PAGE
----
This is the title of the paper resulting from the interdisciplicary collaboration between computer scientists and social scientists, last November in Dagstuhl. The full version is available on SSRN at:

The topic of the seminar was “Network Democracy” and for five days, we discussed tools for representation, direct democracy, power, trasnparency and democratic institutions. This was a refreshing break form the traditional “e-voting = e-democracy” caricature.

The gap between computer and social scientists was initialy wide, and for a few days we concentrated on formulating questions that communities want to ask each other (see appendix 1). A few examples include:

  • Computer to social scientists about Conflicting Values. What are prime examples where democratic values come in conflict with each other? What types of conflicts are inherent in democratic systems? Is the integrity of technical systems the key requirement for edemocracy solutions? Is it more important than privacy? Is availability more important than both? What are the social dangers for democracy in a network society?
  • Social to computer scientists about Privacy and Surveillance. How will future technologies enable all branches of government to discover what citizens and other residents are doing, thinking and saying? To what extent can existing and new privacy and security technologies limit the government’s ability to know more about the public than the public wants to reveal? Can privacy technologies help both enhance and protect the democratic process (e.g. by preventing widespread disclosure of the names of persons signing petitions in a way that could lead to subsequent harassment because of their support of a controversial measure – at the same time as allowing dissemination of information that the wider public would like to know, such as how many people signed the petition and their broad demographic characteristics, but not their individual identities)?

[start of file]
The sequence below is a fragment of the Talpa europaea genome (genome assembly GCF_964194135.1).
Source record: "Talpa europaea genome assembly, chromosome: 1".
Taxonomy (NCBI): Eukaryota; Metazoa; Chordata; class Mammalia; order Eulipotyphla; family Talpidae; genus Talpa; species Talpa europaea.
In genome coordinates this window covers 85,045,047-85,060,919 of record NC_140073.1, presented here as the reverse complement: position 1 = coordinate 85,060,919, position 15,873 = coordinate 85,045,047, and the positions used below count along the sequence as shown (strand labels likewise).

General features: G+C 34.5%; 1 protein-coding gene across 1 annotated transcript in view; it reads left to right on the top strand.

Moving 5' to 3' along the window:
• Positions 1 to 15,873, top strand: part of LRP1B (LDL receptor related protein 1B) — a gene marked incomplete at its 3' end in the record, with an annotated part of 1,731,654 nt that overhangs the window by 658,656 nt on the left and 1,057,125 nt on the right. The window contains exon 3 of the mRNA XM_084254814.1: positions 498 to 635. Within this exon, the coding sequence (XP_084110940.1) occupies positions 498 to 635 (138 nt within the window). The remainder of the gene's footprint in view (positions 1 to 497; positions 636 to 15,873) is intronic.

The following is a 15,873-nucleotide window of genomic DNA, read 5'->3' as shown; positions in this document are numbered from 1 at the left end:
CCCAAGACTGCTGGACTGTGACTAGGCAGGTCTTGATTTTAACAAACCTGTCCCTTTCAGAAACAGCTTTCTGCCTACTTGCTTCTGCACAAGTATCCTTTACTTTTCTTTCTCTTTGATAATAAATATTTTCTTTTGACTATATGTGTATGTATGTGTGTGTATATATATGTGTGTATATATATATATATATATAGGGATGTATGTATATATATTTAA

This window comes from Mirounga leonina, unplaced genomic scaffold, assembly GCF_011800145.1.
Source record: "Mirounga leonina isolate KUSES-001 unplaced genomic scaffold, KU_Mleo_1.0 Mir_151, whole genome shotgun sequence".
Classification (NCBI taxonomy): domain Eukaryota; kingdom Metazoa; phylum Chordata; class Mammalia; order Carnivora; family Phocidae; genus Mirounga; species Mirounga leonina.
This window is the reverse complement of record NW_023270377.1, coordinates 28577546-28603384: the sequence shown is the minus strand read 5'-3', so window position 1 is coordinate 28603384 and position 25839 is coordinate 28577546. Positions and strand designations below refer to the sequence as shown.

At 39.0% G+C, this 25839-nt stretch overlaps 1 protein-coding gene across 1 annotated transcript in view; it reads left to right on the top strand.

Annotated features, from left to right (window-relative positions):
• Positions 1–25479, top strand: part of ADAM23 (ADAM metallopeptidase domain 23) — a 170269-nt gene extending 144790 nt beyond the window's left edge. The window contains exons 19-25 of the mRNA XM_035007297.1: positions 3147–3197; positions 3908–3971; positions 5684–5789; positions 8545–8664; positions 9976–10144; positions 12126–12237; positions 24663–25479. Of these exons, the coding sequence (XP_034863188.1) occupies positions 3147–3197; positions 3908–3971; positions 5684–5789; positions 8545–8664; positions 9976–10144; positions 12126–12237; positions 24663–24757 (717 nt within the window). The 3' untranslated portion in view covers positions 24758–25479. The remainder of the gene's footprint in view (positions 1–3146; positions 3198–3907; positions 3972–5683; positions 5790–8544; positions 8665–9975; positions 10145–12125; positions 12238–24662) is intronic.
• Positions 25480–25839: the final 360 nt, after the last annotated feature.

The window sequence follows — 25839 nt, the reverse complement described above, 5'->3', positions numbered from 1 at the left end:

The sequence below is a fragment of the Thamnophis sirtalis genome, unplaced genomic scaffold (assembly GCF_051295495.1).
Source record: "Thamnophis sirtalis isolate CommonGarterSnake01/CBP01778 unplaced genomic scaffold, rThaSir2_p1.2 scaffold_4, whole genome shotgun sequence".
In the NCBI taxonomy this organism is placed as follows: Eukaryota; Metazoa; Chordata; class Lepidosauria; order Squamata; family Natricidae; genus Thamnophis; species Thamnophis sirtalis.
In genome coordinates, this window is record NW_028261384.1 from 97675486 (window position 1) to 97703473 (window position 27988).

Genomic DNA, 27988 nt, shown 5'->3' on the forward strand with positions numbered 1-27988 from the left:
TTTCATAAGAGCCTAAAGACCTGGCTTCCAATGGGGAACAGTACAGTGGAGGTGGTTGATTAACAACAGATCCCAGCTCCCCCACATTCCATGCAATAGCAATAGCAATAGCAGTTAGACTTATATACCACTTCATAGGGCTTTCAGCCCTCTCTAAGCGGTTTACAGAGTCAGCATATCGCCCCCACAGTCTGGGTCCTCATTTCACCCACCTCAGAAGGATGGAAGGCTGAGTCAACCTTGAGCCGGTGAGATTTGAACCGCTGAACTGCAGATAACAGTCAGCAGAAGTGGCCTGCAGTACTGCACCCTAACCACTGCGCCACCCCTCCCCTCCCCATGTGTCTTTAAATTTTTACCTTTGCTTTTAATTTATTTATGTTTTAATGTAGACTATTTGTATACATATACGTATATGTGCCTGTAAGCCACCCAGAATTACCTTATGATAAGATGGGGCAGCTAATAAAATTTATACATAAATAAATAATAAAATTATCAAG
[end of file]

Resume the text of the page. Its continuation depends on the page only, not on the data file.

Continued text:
One of the most insightul remarks, and by far my favorite:

“Technologies may be used to cement existing power relations or offer merely an ineffectual ‘play democracy’. Technologies may disadvantage certain groups and worsen power imbalances (e.g. some types of surveillance technologies). Political forces may seek widespread deployment of such technologies or try to limit their use.”


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